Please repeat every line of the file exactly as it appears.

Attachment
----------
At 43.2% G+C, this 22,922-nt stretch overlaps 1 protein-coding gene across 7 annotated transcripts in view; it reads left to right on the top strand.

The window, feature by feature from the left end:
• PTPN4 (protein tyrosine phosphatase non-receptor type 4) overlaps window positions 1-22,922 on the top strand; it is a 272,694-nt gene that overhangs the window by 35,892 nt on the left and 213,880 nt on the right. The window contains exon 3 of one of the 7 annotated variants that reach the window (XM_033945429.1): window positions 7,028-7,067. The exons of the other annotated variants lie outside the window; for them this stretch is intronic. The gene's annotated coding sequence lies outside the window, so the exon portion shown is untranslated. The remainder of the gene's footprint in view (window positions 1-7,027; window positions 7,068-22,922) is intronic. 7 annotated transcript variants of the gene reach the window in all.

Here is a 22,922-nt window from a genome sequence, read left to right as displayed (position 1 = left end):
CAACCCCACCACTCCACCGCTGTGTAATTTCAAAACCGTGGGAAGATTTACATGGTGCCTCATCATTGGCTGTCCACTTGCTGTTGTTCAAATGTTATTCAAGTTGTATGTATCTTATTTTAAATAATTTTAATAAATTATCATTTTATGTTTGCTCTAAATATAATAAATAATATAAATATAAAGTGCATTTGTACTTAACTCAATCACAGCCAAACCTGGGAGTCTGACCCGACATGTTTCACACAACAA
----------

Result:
At 43.2% G+C, this 22,922-nt stretch overlaps 1 protein-coding gene across 7 annotated transcripts in view; it reads left to right on the top strand.

The window, feature by feature from the left end:
• PTPN4 (protein tyrosine phosphatase non-receptor type 4) overlaps window positions 1-22,922 on the top strand; it is a 272,694-nt gene that overhangs the window by 35,892 nt on the left and 213,880 nt on the right. The window contains exon 3 of one of the 7 annotated variants that reach the window (XM_033945429.1): window positions 7,028-7,067. The exons of the other annotated variants lie outside the window; for them this stretch is intronic. The gene's annotated coding sequence lies outside the window, so the exon portion shown is untranslated. The remainder of the gene's footprint in view (window positions 1-7,027; window positions 7,068-22,922) is intronic. 7 annotated transcript variants of the gene reach the window in all.

Here is a 22,922-nt window from a genome sequence, read left to right as displayed (position 1 = left end):
CAACCCCACCACTCCACCGCTGTGTAATTTCAAAACCGTGGGAAGATTTACATGGTGCCTCATCATTGGCTGTCCACTTGCTGTTGTTCAAATGTTATTCAAGTTGTATGTATCTTATTTTAAATAATTTTAATAAATTATCATTTTATGTTTGCTCTAAATATAATAAATAATATAAATATAAAGTGCATTTGTACTTAACTCAATCACAGCCAAACCTGGGAGTCTGACCCGACATGTTTCACACAACAA